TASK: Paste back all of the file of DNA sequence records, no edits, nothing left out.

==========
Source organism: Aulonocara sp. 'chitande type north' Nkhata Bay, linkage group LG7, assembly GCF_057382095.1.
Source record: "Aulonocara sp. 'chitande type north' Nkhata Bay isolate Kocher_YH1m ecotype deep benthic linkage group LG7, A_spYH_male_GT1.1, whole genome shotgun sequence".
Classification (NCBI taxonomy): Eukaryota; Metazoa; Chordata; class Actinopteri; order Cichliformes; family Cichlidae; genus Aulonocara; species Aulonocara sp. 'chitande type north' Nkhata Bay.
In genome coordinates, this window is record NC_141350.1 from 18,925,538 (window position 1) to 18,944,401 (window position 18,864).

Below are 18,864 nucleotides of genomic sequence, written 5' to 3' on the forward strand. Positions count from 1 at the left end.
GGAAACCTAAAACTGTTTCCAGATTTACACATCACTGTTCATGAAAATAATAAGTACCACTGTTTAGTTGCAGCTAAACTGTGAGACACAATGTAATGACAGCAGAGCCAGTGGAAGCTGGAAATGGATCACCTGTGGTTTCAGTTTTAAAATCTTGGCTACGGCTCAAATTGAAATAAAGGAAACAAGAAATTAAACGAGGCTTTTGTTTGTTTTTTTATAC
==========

Source organism: Aulonocara sp. 'chitande type north' Nkhata Bay, linkage group LG7, assembly GCF_057382095.1.
Source record: "Aulonocara sp. 'chitande type north' Nkhata Bay isolate Kocher_YH1m ecotype deep benthic linkage group LG7, A_spYH_male_GT1.1, whole genome shotgun sequence".
Classification (NCBI taxonomy): Eukaryota; Metazoa; Chordata; class Actinopteri; order Cichliformes; family Cichlidae; genus Aulonocara; species Aulonocara sp. 'chitande type north' Nkhata Bay.
In genome coordinates, this window is record NC_141350.1 from 18,925,538 (window position 1) to 18,944,401 (window position 18,864).

Below are 18,864 nucleotides of genomic sequence, written 5' to 3' on the forward strand. Positions count from 1 at the left end.
GGAAACCTAAAACTGTTTCCAGATTTACACATCACTGTTCATGAAAATAATAAGTACCACTGTTTAGTTGCAGCTAAACTGTGAGACACAATGTAATGACAGCAGAGCCAGTGGAAGCTGGAAATGGATCACCTGTGGTTTCAGTTTTAAAATCTTGGCTACGGCTCAAATTGAAATAAAGGAAACAAGAAATTAAACGAGGCTTTTGTTTGTTTTTTTATAC